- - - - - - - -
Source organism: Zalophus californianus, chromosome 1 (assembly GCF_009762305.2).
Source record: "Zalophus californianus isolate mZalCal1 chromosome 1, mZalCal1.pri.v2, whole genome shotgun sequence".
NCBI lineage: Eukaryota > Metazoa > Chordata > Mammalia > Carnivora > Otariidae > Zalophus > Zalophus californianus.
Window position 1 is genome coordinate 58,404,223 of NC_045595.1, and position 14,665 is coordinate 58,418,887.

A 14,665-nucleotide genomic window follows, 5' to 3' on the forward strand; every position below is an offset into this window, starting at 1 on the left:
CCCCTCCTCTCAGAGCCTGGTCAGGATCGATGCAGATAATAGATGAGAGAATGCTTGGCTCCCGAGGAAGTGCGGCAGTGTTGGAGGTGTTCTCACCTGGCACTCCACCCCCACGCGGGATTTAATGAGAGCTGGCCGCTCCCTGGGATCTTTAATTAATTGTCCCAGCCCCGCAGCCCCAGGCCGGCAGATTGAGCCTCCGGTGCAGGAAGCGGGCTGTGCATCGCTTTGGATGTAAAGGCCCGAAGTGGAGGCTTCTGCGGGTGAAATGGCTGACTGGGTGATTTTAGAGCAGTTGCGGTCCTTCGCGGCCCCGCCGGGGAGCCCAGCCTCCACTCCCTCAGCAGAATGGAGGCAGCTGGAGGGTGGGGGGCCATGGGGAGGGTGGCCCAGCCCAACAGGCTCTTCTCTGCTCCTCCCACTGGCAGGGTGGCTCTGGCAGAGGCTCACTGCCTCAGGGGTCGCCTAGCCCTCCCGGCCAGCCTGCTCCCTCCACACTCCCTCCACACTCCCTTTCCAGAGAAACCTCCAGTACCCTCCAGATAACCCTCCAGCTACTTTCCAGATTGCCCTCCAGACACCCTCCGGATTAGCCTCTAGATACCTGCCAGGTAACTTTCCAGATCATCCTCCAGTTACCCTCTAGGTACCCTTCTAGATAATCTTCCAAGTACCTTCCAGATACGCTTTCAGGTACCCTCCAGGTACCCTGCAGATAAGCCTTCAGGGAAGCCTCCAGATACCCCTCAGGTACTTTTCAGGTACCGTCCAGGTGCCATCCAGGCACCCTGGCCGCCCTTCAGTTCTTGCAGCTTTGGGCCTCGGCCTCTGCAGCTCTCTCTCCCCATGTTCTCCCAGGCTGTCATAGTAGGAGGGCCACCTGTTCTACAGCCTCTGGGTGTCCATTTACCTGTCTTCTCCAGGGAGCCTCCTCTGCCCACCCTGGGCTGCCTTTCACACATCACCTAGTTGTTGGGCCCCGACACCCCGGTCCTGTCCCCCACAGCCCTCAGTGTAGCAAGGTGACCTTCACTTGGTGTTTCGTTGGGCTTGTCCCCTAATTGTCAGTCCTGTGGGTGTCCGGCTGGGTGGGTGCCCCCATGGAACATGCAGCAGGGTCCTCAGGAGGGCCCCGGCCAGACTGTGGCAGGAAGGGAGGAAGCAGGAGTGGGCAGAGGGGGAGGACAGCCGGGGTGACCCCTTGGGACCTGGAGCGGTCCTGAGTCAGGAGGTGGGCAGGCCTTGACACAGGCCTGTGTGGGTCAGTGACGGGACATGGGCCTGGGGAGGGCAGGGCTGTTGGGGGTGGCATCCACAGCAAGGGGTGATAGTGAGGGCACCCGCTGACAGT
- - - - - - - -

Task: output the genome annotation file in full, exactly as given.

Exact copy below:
Source organism: Zalophus californianus, chromosome 1 (assembly GCF_009762305.2).
Source record: "Zalophus californianus isolate mZalCal1 chromosome 1, mZalCal1.pri.v2, whole genome shotgun sequence".
NCBI lineage: Eukaryota > Metazoa > Chordata > Mammalia > Carnivora > Otariidae > Zalophus > Zalophus californianus.
Window position 1 is genome coordinate 58,404,223 of NC_045595.1, and position 14,665 is coordinate 58,418,887.

A 14,665-nucleotide genomic window follows, 5' to 3' on the forward strand; every position below is an offset into this window, starting at 1 on the left:
CCCCTCCTCTCAGAGCCTGGTCAGGATCGATGCAGATAATAGATGAGAGAATGCTTGGCTCCCGAGGAAGTGCGGCAGTGTTGGAGGTGTTCTCACCTGGCACTCCACCCCCACGCGGGATTTAATGAGAGCTGGCCGCTCCCTGGGATCTTTAATTAATTGTCCCAGCCCCGCAGCCCCAGGCCGGCAGATTGAGCCTCCGGTGCAGGAAGCGGGCTGTGCATCGCTTTGGATGTAAAGGCCCGAAGTGGAGGCTTCTGCGGGTGAAATGGCTGACTGGGTGATTTTAGAGCAGTTGCGGTCCTTCGCGGCCCCGCCGGGGAGCCCAGCCTCCACTCCCTCAGCAGAATGGAGGCAGCTGGAGGGTGGGGGGCCATGGGGAGGGTGGCCCAGCCCAACAGGCTCTTCTCTGCTCCTCCCACTGGCAGGGTGGCTCTGGCAGAGGCTCACTGCCTCAGGGGTCGCCTAGCCCTCCCGGCCAGCCTGCTCCCTCCACACTCCCTCCACACTCCCTTTCCAGAGAAACCTCCAGTACCCTCCAGATAACCCTCCAGCTACTTTCCAGATTGCCCTCCAGACACCCTCCGGATTAGCCTCTAGATACCTGCCAGGTAACTTTCCAGATCATCCTCCAGTTACCCTCTAGGTACCCTTCTAGATAATCTTCCAAGTACCTTCCAGATACGCTTTCAGGTACCCTCCAGGTACCCTGCAGATAAGCCTTCAGGGAAGCCTCCAGATACCCCTCAGGTACTTTTCAGGTACCGTCCAGGTGCCATCCAGGCACCCTGGCCGCCCTTCAGTTCTTGCAGCTTTGGGCCTCGGCCTCTGCAGCTCTCTCTCCCCATGTTCTCCCAGGCTGTCATAGTAGGAGGGCCACCTGTTCTACAGCCTCTGGGTGTCCATTTACCTGTCTTCTCCAGGGAGCCTCCTCTGCCCACCCTGGGCTGCCTTTCACACATCACCTAGTTGTTGGGCCCCGACACCCCGGTCCTGTCCCCCACAGCCCTCAGTGTAGCAAGGTGACCTTCACTTGGTGTTTCGTTGGGCTTGTCCCCTAATTGTCAGTCCTGTGGGTGTCCGGCTGGGTGGGTGCCCCCATGGAACATGCAGCAGGGTCCTCAGGAGGGCCCCGGCCAGACTGTGGCAGGAAGGGAGGAAGCAGGAGTGGGCAGAGGGGGAGGACAGCCGGGGTGACCCCTTGGGACCTGGAGCGGTCCTGAGTCAGGAGGTGGGCAGGCCTTGACACAGGCCTGTGTGGGTCAGTGACGGGACATGGGCCTGGGGAGGGCAGGGCTGTTGGGGGTGGCATCCACAGCAAGGGGTGATAGTGAGGGCACCCGCTGACAGT